What Causes Periodontal Disease?One of the main causes of periodontal disease is poor oral hygiene. The ADA recommends brushing twice daily, flossing daily, and having your teeth professionally cleaned and examined twice a year. Ignoring your oral hygiene can lead to a buildup of plaque and bacteria in your mouth. These substances, then irritate your gums, which lead to inflammation.
There are several other issues that can lead to periodontal disease as well. Crooked teeth, making oral hygiene more difficult, providing hiding places for plaque and bacteria. Dry mouth, or xerostomia, provides an ideal environment for bacterial growth. Poor nutrition deprives your body of the nutrients it needs to help it effectively fight off infections. Hormonal changes can alter how your gums react to plaque and bacteria. You may also be at an increased risk for developing periodontal disease if you smoke or use other tobacco products. These products interfere with your immune system, which prevents your body from effectively fighting bacteria and infections.
The Progression of Periodontal DiseaseWhen periodontal disease first begins, you might never even know anything is wrong. However, as your gums become irritated, they begin to swell. Over time, the swollen tissue begins to pull away from the teeth, leading to the formation of periodontal pockets. Bacteria, plaque, and other debris collect in the pockets, which grow deeper and deeper. Eventually, the bacteria reach the periodontal ligaments and jawbone. They begin to attack these supporting structures, causing them to weaken. Your teeth become loose and unstable. They may even fall out.
Symptoms of Periodontal DiseaseThe earliest symptoms of gum disease include redness and swelling. You may also notice that your gums bleed when you brush and floss. Unfortunately, these symptoms are often overlooked or ignored. They may be thought to be the result of brushing too hard.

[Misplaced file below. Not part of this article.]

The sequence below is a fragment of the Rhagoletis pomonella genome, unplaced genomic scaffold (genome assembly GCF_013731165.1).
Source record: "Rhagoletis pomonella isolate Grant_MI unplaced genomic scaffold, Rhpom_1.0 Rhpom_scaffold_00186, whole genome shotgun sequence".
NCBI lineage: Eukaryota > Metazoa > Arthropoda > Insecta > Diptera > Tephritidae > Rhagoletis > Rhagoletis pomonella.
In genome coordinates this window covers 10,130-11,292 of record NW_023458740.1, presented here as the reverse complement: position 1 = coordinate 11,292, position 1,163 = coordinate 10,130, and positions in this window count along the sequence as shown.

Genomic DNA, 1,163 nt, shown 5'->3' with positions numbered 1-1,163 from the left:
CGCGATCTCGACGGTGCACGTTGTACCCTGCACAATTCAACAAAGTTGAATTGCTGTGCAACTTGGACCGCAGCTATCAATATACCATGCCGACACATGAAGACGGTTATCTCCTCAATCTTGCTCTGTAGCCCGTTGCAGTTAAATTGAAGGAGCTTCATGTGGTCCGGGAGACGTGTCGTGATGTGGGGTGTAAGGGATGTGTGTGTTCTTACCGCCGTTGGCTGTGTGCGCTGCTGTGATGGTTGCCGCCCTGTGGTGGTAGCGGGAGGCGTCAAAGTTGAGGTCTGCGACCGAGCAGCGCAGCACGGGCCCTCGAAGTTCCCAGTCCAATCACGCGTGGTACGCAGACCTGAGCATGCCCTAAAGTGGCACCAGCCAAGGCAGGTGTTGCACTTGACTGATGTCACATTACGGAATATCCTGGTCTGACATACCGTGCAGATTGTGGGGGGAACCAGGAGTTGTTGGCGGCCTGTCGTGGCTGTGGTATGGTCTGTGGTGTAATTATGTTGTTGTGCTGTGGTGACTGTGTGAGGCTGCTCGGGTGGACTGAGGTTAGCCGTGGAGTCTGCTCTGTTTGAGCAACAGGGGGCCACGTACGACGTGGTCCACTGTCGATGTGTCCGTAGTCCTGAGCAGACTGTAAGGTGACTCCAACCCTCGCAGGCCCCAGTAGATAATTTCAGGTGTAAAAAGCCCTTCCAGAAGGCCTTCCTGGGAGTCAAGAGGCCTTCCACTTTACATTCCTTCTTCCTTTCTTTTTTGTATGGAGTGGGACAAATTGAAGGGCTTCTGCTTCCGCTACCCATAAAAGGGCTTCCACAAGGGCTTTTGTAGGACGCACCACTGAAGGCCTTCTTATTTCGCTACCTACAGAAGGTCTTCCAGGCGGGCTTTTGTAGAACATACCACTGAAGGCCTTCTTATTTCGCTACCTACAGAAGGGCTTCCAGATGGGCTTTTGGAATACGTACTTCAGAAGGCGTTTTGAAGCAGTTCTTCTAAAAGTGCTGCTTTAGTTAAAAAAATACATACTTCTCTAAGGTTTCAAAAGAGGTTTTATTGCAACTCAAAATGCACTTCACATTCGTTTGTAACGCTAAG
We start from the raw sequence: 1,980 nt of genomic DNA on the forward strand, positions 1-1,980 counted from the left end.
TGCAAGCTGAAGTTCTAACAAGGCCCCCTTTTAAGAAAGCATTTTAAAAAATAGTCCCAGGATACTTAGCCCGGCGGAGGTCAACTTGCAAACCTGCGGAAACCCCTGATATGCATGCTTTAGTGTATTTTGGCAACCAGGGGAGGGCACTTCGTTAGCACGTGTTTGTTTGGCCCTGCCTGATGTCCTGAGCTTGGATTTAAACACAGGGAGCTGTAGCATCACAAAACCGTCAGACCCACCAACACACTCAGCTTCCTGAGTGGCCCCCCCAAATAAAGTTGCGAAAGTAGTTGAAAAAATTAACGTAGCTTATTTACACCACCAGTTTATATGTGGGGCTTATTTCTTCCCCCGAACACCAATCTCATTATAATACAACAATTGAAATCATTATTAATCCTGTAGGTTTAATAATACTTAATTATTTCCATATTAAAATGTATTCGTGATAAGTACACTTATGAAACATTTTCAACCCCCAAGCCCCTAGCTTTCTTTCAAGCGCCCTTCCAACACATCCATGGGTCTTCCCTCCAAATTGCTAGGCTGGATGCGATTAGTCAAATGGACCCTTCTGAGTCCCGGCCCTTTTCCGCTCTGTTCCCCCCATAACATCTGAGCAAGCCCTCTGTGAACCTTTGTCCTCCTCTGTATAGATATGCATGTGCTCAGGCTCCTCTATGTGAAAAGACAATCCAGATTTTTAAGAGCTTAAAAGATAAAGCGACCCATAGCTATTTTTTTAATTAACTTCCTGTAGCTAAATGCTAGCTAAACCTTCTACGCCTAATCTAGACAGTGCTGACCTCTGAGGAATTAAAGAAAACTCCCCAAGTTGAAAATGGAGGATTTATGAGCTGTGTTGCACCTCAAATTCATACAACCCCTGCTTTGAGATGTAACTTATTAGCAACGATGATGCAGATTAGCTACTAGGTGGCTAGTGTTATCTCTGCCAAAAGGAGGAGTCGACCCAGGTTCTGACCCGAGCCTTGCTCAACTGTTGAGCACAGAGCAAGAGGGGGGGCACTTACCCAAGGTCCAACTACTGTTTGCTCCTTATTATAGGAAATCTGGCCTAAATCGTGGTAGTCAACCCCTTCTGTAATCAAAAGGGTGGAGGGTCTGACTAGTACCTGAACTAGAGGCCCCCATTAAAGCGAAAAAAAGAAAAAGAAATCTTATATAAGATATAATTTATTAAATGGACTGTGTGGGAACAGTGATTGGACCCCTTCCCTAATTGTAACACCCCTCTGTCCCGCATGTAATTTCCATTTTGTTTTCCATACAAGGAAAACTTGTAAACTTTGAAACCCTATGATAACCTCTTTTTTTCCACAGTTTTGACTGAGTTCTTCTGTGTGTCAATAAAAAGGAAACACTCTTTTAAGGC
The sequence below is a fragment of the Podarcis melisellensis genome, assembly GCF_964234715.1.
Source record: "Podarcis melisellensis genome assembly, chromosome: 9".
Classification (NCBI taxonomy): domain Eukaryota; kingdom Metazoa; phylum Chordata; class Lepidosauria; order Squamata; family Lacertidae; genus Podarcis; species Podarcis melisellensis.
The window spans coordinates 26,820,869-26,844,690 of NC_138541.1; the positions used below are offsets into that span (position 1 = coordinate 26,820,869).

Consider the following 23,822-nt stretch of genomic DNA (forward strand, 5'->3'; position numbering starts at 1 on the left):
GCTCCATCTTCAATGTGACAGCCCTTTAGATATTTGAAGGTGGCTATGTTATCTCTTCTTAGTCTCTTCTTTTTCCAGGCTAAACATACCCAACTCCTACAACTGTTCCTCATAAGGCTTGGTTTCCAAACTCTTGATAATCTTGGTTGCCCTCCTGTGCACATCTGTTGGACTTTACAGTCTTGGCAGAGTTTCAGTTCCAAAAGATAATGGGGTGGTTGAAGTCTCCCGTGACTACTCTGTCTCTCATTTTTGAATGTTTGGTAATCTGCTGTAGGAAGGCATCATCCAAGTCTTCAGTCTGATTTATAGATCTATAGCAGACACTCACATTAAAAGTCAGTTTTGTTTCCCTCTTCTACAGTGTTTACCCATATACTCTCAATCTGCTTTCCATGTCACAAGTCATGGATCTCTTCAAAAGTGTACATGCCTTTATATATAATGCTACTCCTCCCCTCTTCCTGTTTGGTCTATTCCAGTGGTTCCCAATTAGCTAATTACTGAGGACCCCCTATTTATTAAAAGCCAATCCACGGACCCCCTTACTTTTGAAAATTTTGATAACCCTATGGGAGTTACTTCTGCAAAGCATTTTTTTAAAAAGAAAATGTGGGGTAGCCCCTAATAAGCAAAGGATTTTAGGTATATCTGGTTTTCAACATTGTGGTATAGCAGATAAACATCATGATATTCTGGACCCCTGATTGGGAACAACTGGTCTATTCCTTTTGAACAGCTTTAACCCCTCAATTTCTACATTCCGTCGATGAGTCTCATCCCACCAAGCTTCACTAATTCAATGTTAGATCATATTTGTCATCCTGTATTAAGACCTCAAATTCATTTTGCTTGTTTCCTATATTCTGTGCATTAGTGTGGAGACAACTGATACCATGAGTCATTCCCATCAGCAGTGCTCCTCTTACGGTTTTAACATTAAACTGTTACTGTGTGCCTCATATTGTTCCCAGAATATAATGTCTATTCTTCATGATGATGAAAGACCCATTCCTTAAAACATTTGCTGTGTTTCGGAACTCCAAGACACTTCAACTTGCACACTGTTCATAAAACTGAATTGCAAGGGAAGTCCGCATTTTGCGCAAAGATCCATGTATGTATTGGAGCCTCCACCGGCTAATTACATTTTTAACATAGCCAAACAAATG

As periodontal disease progresses, the symptoms become more significant. You may begin to notice that your gums are pulling away from your teeth. Your teeth may appear longer than normal as the gums begin to recede. Gum recession can result in the appearance of small spaces between your teeth and tooth sensitivity. You may develop chronic bad breath. As the bacteria begin to attack your periodontal ligaments and jawbone, you may also notice that your teeth become mobile and that your bite changes. You may also notice that you begin to lose your teeth.
Treatment for Periodontal DiseaseThere are several treatments for periodontal disease. One of the most common treatments is scaling and root planing. This is a deep cleaning of your teeth in which the visible surfaces, as well as the root surfaces of your teeth, are thoroughly cleaned. Other treatments for periodontal disease include periodontal maintenance, pocket reduction surgery, osseous surgery, and bone or soft tissue grafts.
Treating periodontal disease as soon as it is noticed is essential for stopping the progression of the disease and preventing serious consequences. For more information, and to schedule your appointment, call Harry Albers DDS today at (707) 806-0545.